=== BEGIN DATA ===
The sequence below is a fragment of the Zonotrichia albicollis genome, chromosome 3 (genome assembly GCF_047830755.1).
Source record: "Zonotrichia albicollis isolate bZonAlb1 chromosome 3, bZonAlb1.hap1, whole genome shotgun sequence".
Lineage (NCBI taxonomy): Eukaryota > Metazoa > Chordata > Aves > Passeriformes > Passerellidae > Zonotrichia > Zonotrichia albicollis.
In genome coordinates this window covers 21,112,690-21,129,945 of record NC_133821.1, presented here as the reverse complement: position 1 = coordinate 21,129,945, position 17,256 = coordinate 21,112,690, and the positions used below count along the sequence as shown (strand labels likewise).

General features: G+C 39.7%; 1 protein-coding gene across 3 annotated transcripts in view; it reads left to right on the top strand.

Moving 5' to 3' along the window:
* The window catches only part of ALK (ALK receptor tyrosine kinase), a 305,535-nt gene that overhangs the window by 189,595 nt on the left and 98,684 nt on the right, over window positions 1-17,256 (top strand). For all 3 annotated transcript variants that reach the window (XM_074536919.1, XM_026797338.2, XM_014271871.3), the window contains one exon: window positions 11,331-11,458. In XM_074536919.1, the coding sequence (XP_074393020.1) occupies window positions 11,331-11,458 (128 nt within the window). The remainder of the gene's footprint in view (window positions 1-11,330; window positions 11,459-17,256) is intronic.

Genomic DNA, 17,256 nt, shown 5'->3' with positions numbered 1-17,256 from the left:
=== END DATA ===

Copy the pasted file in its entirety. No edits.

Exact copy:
The sequence below is a fragment of the Zonotrichia albicollis genome, chromosome 3 (genome assembly GCF_047830755.1).
Source record: "Zonotrichia albicollis isolate bZonAlb1 chromosome 3, bZonAlb1.hap1, whole genome shotgun sequence".
Lineage (NCBI taxonomy): Eukaryota > Metazoa > Chordata > Aves > Passeriformes > Passerellidae > Zonotrichia > Zonotrichia albicollis.
In genome coordinates this window covers 21,112,690-21,129,945 of record NC_133821.1, presented here as the reverse complement: position 1 = coordinate 21,129,945, position 17,256 = coordinate 21,112,690, and the positions used below count along the sequence as shown (strand labels likewise).

General features: G+C 39.7%; 1 protein-coding gene across 3 annotated transcripts in view; it reads left to right on the top strand.

Moving 5' to 3' along the window:
* The window catches only part of ALK (ALK receptor tyrosine kinase), a 305,535-nt gene that overhangs the window by 189,595 nt on the left and 98,684 nt on the right, over window positions 1-17,256 (top strand). For all 3 annotated transcript variants that reach the window (XM_074536919.1, XM_026797338.2, XM_014271871.3), the window contains one exon: window positions 11,331-11,458. In XM_074536919.1, the coding sequence (XP_074393020.1) occupies window positions 11,331-11,458 (128 nt within the window). The remainder of the gene's footprint in view (window positions 1-11,330; window positions 11,459-17,256) is intronic.

Genomic DNA, 17,256 nt, shown 5'->3' with positions numbered 1-17,256 from the left: